Angelica: Right. And there’s a lot of reuse right now, to be honest. We’re not supposed to be reusing when you’re seeing a patient who has known coronavirus, but with kind of everyone else we are reusing masks, which is not hygienic and it’s not safe for us, because if you think about it, you know, right now our emergency room doctors, for example, are wearing goggles and a face mask at all times. But if you touch that face mask, once you touch your goggles, once you touch your computer, unless you’re getting a new mask or you're cleaning your goggles religiously around the clock, you are kind of defeating the entire purpose of containing this. Things are not good in the hospital right now, I’ll just say.
Hamblin: What is the mood of the health-care workers? Your co-residents, nurses, and everyone else—are people getting worried for their own health?
Angelica: I would say things are pretty tense right now in the hospital. I think in general, most Americans, most New Yorkers are pretty anxious right now. And I’d say health-care workers have that baseline anxiety, plus the addition of their own safety and also just the regular work anxiety that we already have. We work 27-hour shifts. We work 14-to-18-hour shifts; we’re already kind of stressed as it is. So, yes, things are pretty tense right now. I’d say that there’s a lot of concern about what’s coming. I think that right now things are manageable. Our job is, yeah, maybe a little bit more tense than usual, but it’s still manageable. But I think that we all are seeing that it’s going to become unmanageable very soon. It kind of feels like we’re all just watching a car crash happen really slowly, and you just can’t stop it.
Hamblin: What is going to run out first? Is it the ventilators or the masks or [...] If people don’t feel protected and you start running low on masks or rationing them in ways that the staff feel uncomfortable, or if the staff get sick, you could simply run out of people to operate ventilators versus actually running out of ventilators. I don’t mean to pose these terrible scenarios. I just, you know, am trying to plan out what can possibly be done to prevent this situation.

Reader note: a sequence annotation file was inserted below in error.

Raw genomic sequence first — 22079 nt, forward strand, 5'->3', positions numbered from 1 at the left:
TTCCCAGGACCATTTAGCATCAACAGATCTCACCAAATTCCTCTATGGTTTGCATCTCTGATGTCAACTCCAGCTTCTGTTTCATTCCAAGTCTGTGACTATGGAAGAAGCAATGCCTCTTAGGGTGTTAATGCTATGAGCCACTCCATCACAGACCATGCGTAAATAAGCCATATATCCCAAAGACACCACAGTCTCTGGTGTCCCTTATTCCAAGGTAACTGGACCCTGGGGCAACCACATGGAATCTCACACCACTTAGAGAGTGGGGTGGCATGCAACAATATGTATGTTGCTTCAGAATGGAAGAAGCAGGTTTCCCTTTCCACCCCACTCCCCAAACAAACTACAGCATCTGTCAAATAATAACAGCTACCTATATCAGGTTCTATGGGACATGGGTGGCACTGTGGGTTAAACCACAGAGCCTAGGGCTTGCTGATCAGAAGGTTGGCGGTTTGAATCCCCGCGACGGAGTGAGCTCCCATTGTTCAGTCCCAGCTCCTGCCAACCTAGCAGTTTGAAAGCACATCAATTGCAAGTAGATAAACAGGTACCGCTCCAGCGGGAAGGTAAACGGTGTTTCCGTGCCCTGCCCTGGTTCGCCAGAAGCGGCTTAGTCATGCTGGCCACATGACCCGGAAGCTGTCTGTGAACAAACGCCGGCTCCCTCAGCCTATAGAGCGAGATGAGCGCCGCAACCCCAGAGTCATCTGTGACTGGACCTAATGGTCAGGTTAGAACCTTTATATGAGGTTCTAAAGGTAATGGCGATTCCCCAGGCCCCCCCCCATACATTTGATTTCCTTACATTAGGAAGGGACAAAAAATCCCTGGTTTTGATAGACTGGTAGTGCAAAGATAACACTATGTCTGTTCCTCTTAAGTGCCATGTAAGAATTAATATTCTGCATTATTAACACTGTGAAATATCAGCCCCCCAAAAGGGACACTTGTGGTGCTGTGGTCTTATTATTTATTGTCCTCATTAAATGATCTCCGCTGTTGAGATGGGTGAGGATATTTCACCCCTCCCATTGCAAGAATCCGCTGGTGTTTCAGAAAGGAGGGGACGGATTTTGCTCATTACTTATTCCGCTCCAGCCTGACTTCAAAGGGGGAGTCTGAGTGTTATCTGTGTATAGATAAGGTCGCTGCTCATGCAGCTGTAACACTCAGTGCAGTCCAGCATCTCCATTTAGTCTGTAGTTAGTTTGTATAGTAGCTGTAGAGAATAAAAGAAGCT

Angelica: Right. The masks and the other PPE are running out right now. I think that’s the most urgent issue. And we are working on getting more. I’ve kind of taken it upon myself, at least in my program, to be kind of this mask collector. Literally, today I drove around New York City and picked up random donations from different people, which is how I’m spending my days off.
Wells: Where are you getting donations? Like, who has masks?
Angelica: So starting a couple days ago, I have just started calling and emailing random businesses that I can think of. I’ve gotten some donations from veterinary clinics. I’m reaching out to different departments like research labs. On my list is dental clinics. I actually just got some donations from an art department, from their ceramics department. I also recently posted things on social media, and I’ve gotten a lot of responses from people who just, like, have two extra boxes at home, and they want to send them or drop them off.